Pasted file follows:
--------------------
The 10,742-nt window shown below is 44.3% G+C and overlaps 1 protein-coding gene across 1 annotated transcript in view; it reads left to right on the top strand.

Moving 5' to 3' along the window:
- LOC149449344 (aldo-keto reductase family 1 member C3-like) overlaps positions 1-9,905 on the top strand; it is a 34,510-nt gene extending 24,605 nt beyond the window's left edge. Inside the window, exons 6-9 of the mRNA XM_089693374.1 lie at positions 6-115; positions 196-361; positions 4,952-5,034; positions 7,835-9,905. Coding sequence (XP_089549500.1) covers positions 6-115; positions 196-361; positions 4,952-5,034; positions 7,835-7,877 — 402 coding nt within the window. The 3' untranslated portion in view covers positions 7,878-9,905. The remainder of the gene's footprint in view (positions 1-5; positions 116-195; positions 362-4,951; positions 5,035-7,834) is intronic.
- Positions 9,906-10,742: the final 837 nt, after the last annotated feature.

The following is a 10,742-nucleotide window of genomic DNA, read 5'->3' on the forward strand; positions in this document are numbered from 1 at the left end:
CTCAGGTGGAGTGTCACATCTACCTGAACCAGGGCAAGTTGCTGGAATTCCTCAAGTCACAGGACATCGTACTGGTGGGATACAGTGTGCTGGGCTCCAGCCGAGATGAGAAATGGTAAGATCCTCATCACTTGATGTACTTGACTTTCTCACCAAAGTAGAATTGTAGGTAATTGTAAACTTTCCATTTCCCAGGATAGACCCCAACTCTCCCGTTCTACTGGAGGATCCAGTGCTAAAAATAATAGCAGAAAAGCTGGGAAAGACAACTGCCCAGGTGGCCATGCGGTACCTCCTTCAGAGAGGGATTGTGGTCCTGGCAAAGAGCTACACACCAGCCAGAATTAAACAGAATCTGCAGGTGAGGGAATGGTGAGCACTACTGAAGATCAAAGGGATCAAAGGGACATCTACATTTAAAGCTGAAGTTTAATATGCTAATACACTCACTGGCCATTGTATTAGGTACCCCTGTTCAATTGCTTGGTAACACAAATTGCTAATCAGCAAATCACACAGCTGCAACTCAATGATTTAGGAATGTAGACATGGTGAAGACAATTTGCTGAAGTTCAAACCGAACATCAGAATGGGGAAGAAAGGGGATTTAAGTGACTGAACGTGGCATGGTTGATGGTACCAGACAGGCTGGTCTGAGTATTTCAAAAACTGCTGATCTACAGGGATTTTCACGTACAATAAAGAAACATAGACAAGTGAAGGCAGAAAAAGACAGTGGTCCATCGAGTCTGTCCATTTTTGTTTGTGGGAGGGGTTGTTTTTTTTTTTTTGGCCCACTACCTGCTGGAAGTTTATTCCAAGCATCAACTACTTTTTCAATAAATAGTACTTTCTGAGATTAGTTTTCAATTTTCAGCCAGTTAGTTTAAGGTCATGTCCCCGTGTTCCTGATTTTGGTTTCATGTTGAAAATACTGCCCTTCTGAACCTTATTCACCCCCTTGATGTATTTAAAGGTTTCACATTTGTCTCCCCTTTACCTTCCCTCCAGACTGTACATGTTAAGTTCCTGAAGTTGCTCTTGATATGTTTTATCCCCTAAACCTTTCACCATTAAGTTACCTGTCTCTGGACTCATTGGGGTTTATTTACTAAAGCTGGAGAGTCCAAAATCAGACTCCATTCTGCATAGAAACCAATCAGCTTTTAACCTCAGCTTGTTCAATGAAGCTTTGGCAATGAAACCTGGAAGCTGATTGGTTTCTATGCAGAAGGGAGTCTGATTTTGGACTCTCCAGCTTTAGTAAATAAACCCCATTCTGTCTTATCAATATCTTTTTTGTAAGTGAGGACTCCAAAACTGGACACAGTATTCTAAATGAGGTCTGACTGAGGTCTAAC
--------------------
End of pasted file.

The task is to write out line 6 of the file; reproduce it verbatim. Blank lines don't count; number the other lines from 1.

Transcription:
CTCAGGTGGAGTGTCACATCTACCTGAACCAGGGCAAGTTGCTGGAATTCCTCAAGTCACAGGACATCGTACTGGTGGGATACAGTGTGCTGGGCTCCAGCCGAGATGAGAAATGGTAAGATCCTCATCACTTGATGTACTTGACTTTCTCACCAAAGTAGAATTGTAGGTAATTGTAAACTTTCCATTTCCCAGGATAGACCCCAACTCTCCCGTTCTACTGGAGGATCCAGTGCTAAAAATAATAGCAGAAAAGCTGGGAAAGACAACTGCCCAGGTGGCCATGCGGTACCTCCTTCAGAGAGGGATTGTGGTCCTGGCAAAGAGCTACACACCAGCCAGAATTAAACAGAATCTGCAGGTGAGGGAATGGTGAGCACTACTGAAGATCAAAGGGATCAAAGGGACATCTACATTTAAAGCTGAAGTTTAATATGCTAATACACTCACTGGCCATTGTATTAGGTACCCCTGTTCAATTGCTTGGTAACACAAATTGCTAATCAGCAAATCACACAGCTGCAACTCAATGATTTAGGAATGTAGACATGGTGAAGACAATTTGCTGAAGTTCAAACCGAACATCAGAATGGGGAAGAAAGGGGATTTAAGTGACTGAACGTGGCATGGTTGATGGTACCAGACAGGCTGGTCTGAGTATTTCAAAAACTGCTGATCTACAGGGATTTTCACGTACAATAAAGAAACATAGACAAGTGAAGGCAGAAAAAGACAGTGGTCCATCGAGTCTGTCCATTTTTGTTTGTGGGAGGGGTTGTTTTTTTTTTTTTGGCCCACTACCTGCTGGAAGTTTATTCCAAGCATCAACTACTTTTTCAATAAATAGTACTTTCTGAGATTAGTTTTCAATTTTCAGCCAGTTAGTTTAAGGTCATGTCCCCGTGTTCCTGATTTTGGTTTCATGTTGAAAATACTGCCCTTCTGAACCTTATTCACCCCCTTGATGTATTTAAAGGTTTCACATTTGTCTCCCCTTTACCTTCCCTCCAGACTGTACATGTTAAGTTCCTGAAGTTGCTCTTGATATGTTTTATCCCCTAAACCTTTCACCATTAAGTTACCTGTCTCTGGACTCATTGGGGTTTATTTACTAAAGCTGGAGAGTCCAAAATCAGACTCCATTCTGCATAGAAACCAATCAGCTTTTAACCTCAGCTTGTTCAATGAAGCTTTGGCAATGAAACCTGGAAGCTGATTGGTTTCTATGCAGAAGGGAGTCTGATTTTGGACTCTCCAGCTTTAGTAAATAAACCCCATTCTGTCTTATCAATATCTTTTTTGTAAGTGAGGACTCCAAAACTGGACACAGTATTCTAAATGAGGTCTGACTGAGGTCTAAC